Tuesday, March 1, 2011

February 2011 sales report

I like to provide hard numbers so that all other unknown self-publishing authors like me can get a handle on the performance you might see for your ebooks.
You can see my previous sales reports here: January and December.
First, my monthly book sales (click to enlarge all charts):

My total sales have again increased in February, as did the sales of each of my books. I’ve now sold a total of 931 books in five months.
Here’s a table showing my percent increase in sales each month and my average daily sales each month.

As you can see, December was the most impressive for the increase in sales: a whopping 519% more than November. I attribute this to the release of my novel, Dead Dwarves Don’t Dance, in late November and, of course, Christmas buying.
January’s 126% increase in sales can be attributed to the release of Format Your Ebook for Kindle in One Hour.
What’s interesting to note is that during months that I did not publish a new book, November and February, my percentage increase was almost identical at 62% and 61%. Does this mean that I can expect at least a 60% increase in sales every month? I wouldn’t go that far. I don’t have enough data to prove that, and I expect it’s untrue, anyway. Plus, I won’t be able to verify it in March, because I’ve done some price changing that will alter the results.
Another nice thing to see is that each month my average daily sales increases. It started out at .4 books per day in October, and is a strong 16 books per day in February.
Here are my daily sales since October.

And now let’s look at the royalty dollars.

So far, in five months, I’ve earned about $990 in royalties. Almost half of that was in February. I’m looking forward to seeing what my price changes do to my earnings.
I’m on track to earn enough royalties to pay for my $2400 in expenses in about two more months, hopefully. Another good thing!
If each of my two novels can earn $400 a month (a cautious expectation), then I’ll have earned over $6,000 at year's end. That’s more than I could have expected in advances from a publisher. Plus, even if I had found a publisher in November, my novel probably woudn't be on the shelves until the end of this year. Yes, it can take months for a publisher to actually publish the book! So, by the time a publisher would have gotten my book on the shelves, I've already been building a fan-base, earning money, and setting the stage for my next book!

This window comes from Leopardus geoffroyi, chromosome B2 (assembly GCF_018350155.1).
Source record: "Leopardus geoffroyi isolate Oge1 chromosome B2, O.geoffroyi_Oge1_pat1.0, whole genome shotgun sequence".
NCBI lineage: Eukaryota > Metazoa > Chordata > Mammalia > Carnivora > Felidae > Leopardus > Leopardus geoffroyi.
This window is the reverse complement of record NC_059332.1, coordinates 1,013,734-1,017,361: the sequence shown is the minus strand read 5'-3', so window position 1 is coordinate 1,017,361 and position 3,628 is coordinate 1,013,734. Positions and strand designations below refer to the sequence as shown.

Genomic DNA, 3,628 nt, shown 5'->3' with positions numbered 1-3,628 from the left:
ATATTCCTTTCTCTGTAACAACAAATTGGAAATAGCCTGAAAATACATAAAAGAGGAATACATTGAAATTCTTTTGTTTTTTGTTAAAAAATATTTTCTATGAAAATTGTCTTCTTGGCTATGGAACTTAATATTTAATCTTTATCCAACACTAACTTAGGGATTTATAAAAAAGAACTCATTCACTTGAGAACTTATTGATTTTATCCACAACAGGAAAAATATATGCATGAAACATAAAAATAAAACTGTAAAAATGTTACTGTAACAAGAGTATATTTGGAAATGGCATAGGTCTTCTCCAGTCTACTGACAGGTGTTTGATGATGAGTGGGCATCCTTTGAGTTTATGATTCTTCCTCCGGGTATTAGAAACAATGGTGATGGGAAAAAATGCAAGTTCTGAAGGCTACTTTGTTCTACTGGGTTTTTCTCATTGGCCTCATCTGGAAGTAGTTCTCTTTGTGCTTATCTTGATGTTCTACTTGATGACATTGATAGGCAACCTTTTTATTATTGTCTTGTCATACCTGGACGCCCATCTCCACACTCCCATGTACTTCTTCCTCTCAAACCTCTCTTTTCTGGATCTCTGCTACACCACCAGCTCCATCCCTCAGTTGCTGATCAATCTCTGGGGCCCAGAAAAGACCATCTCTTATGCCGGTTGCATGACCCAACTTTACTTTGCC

So, what does this mean to you, the aspiring self-publishing ebook author?
Well, if you write niche scifi and pay for a nice cover with good editing, I think you can hope to emulate my results pretty closely. I have not done a lot advertising, so most of my sales are from blog visitors and random sales.
If you write in a more popular genre, such as romance, paranormal, thriller, or mystery, I think you can expect to see better results than mine. Again, assuming you wrote a good book, with a catchy title, nice cover, and evocative description.
My advice? Don’t wait to find an agent and a publisher. Publish your book now. Yes, you will have an initial expense of up to $1500 for cover art and editing, but you should be able to earn that back in 6 or 7 months. After that, it’s all profit!


  1. Very cool. Congrats on the sales growth!

    Thanks for being so open with your data, Derek.

  2. Hey Derek, Informative as always. I think the growth you've shown is pretty spectacular. Still not sure about the price drop, but I guess time will tell!

  3. Hi, Derek,

    What interests me is why is DD Don't Dance outselling DD Dirty Deeds by so much? Maybe you covered this in a blog before I discovered you? If so, just point me in the right direction and I'll read it.

  4. Joan, DDDDeeds is a short story anthology whiel DDDDance is a full-length novel. Everyone seems to concur that short stories do not sell as well as novels. That's certainly my experience with these two books.
    I haven't posted exclusively about this yet. Maybe I should!

  5. Much congratulations on your continued success and growth! It's so exciting to see authors succeeding. I know I'll get there one day... :) (Seems to me, success really gets a kick once you have multiple titles for sale. I've also "heard" this on many other blogs. What's your opinion?)

    J. E. Medrick

  6. Nice work, Derek, and thanks for showing the numbers (again!). Hope that 60% stays constant. And you have more books on the way, right? =)

    BTW, what are you using to generate those nice charts and graphs?

  7. Very awesome, Derek! Congratulations.

  8. Thanks, all!

    Kevin, I use Microsoft Excel to generate the charts and graphs. Lots of cook options in Excel.

  9. It's inspiring to see where you're at in sales/gaining readers. How did you get to this point, Mr. Canyon? In all honesty, marketing is turning out to be so much harder and frustrating than writing is for me.
    Any pointers/tips?

  10. JE, multiple titles is the way to go. No doubt about it. I’d say it takes at least 3 titles to get a good head of steam going.

    Elijahjoon, to find out how I got here, just check my blog history. I documented pretty much everything, from cover and editing costs to paid advertising experiments and more. Quick tips: write good books, get multiple titles published as quickly as possible, hire a good editor, get a good cover, choose a good title, write a good description, make sure the thumbnail of your cover is evocative and legible. I found paid advertising less than useful, but others might disagree.